Bulgarian Archaeologists, Architects Rally against Controversial Amendments to Cultural Heritage Act
Leading Bulgarian archaeologists and architects have staged a protest rally before the Parliament building in Sofia against controversial draft amendments to the Cultural Heritage Act.
The new legislation is designed to accelerate the administrative approval for projects related to Bulgaria‘s cultural heritage such as archaeological restoration or the reconstruction and/or demolition of buildings which are monuments of culture.
This is supposed to be achieved by decentralizing the responsibilities of the National Institute for Cultural Heritage Properties, which is an institution of the Ministry of Culture, and by devolving its powers to the local authorities.
Another highly questionable amendment introduces the principle of “informed consent” on part of the government institutions when it comes to cultural heritage projects.
Unfortunately, a number of archaeological restoration projects such as the notorious restoration of the Yailata Fortress near Kavarna, or of the medieval fortress Krakra in the western Bulgarian city of Pernik where the construction company used cheap plastic materials to restore a medieval fortress wall, have become emblematic of the failure or unwillingness of the Bulgarian authorities to enforce proper standards.
At the same time, a number of buildings with a cultural monument status have been demolished or left to collapse in cities and town all over Bulgaria to make room for new developments.
As up to EUR 300 million in EU funding have been slated for cultural tourism projects such as archaeological restorations, Bulgarian archaeologists and architects are increasingly worried that more botched restorations and demolished cultural monuments will follow as local authorities and construction entrepreneurs are trying to profit by absorbing as much EU money as possible.
About 50 of Bulgaria’s most renowned archaeologists and architects have joined the rally against the amendments of the Cultural Heritage Act.
“Our concern is based on examples such as the destruction of tobacco storehouses in Plovdiv and Harmanli. The amendments stimulate the decentralization of the Institute for Cultural Heritage Monuments, replacing it with local committees in the larger municipalities,” says archaeologist Prof. Diana Gergova, as cited by BGNES.
Gergova is a member of the International Council on Monuments and Sites (ICOMOS), a NGO working on the conservation and protection of cultural monuments, which has been expressing criticism and concern over the restorations of archaeological sites in Bulgaria.
“Our second concern has to do with the introduction of the principle of informed consent. There is no way this principle can be applied when it comes to complex projects, and their discussion and approval. Funding in this field is in the millions, and this principle is unacceptable when there are doubts of corruption. In our case, the powers of the professional organizations are being taken away, and it becomes very easy to guarantee the approval of corruption practices to the detriment of the monuments of culture,” Gergova elaborates.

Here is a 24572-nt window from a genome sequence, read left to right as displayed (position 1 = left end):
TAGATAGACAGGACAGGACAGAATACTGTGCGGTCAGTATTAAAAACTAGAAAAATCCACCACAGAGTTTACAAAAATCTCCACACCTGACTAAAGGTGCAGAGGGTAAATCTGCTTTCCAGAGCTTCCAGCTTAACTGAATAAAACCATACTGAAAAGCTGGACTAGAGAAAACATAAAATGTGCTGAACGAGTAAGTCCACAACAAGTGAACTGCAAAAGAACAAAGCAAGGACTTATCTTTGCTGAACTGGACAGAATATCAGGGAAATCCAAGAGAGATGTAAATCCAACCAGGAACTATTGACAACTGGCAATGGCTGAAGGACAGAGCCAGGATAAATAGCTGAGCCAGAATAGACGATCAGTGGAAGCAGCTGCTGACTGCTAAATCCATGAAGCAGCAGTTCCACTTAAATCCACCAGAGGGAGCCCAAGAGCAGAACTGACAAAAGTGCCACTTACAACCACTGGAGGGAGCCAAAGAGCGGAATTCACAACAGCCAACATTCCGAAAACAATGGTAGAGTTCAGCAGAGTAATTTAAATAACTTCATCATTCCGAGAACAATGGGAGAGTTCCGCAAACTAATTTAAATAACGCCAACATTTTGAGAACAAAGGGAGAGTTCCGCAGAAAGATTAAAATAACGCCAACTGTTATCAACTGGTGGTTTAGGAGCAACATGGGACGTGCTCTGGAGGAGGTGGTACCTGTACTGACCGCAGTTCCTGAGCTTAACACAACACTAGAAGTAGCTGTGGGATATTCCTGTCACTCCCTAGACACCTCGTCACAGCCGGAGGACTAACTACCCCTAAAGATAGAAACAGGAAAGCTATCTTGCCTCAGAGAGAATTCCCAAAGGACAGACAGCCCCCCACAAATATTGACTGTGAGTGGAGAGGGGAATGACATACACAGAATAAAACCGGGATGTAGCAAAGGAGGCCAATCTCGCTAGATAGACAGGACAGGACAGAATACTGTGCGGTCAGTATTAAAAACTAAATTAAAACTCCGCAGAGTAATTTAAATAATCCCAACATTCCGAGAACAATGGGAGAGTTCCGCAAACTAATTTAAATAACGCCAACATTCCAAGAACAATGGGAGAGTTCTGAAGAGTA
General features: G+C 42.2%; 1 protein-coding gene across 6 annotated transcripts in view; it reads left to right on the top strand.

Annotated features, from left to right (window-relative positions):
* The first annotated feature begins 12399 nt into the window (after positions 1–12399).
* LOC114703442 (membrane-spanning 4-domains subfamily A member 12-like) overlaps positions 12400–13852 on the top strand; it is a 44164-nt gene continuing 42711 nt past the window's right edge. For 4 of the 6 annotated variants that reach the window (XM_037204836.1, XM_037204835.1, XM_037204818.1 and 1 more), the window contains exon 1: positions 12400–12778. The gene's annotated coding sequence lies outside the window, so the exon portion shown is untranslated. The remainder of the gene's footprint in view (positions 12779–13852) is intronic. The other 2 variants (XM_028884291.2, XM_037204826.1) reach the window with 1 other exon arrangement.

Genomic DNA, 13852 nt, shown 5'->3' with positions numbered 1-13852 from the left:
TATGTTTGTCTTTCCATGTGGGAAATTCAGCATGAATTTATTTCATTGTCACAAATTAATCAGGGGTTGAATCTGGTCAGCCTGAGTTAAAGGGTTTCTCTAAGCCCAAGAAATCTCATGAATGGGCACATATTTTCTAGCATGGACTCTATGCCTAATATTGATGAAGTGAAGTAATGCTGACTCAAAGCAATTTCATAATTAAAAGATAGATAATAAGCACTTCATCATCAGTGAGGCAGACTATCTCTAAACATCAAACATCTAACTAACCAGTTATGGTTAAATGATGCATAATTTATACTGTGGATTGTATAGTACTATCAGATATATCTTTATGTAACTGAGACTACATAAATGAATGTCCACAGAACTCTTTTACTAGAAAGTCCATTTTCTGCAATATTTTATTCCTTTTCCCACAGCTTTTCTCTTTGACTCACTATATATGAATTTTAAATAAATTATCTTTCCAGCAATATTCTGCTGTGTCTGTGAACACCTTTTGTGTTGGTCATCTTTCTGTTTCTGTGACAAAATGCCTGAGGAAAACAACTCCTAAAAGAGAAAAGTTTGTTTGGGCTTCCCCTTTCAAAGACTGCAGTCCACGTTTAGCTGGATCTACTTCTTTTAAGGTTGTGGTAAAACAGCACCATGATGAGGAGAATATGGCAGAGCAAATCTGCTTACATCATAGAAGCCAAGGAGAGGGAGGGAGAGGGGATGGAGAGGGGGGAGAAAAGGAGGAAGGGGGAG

She adds that Bulgaria’s existing system for the protection of cultural monuments has barely been working, and now that EUR 300 million for restoration and conservation are expected to be absorbed, this has led the stakeholders design the new legislation in their interest.
“It seems to me that the extremely slow procedures and the corruption plots have made the legislators seek a way to resolve these problems more efficiently and quickly. However, I have the feeling that the MPs have been misled in this matter since they are mostly economists and lawyers,” Gergova adds.
“Or at least I would like to think that way, and not to suspect some other kinds of motifs. Otherwise, the interpretation that they are consciously supporting a corruption plot would be very bitter, indeed. But I don’t think that they realize the decentralization is now a working solution,” she notes.
In her words, the Parliament has not even arranged a public hearing of the arguments that the archaeologists and architects have against the new Cultural Heritage Act which is why they have resorted to a protest rally.
“I would really like to believe that common sense and the sense of duty to Bulgaria’s history will prevail, and the legislators will withdraw their amendments,” the archaeologist concludes.
Treasure hunting and illegal trafficking of antiques have been rampant in Bulgaria after the collapse of the communism regime in 1989 (and allegedly before that). Estimates vary but some consider this the second most profitable activity for the Bulgarian mafia after drug trafficking.
An estimate made in November 2014 by the Forum Association, a NGO, suggests its annual turnover amounts to BGN 500 million (app. EUR 260 million), and estimates of the number of those involved range from about 5 000 to 200 000 – 300 000, the vast majority of whom are impoverished low-level diggers.
According to an estimate by Assoc. Prof. Konstantin Dochev, head of the Veliko Tarnovo Office of the Sofia-based National Institute and Museum of Archaeology, up to USD 1 billion worth of archaeological artifacts might be smuggled out of Bulgaria annually.
One of the most compelling reports in international media on Bulgaria’s treasure hunting plight is the 2009 documentary of Dateline on Australia’s SBS TV entitled “Plundering the Past” (in whose making a member of the ArchaeologyinBulgaria.com participated). Focusing on the fate of the Ancient Roman colony Ratiaria in Northwest Bulgaria, the film makes it clear that treasure hunting destruction happens all over the country on a daily basis.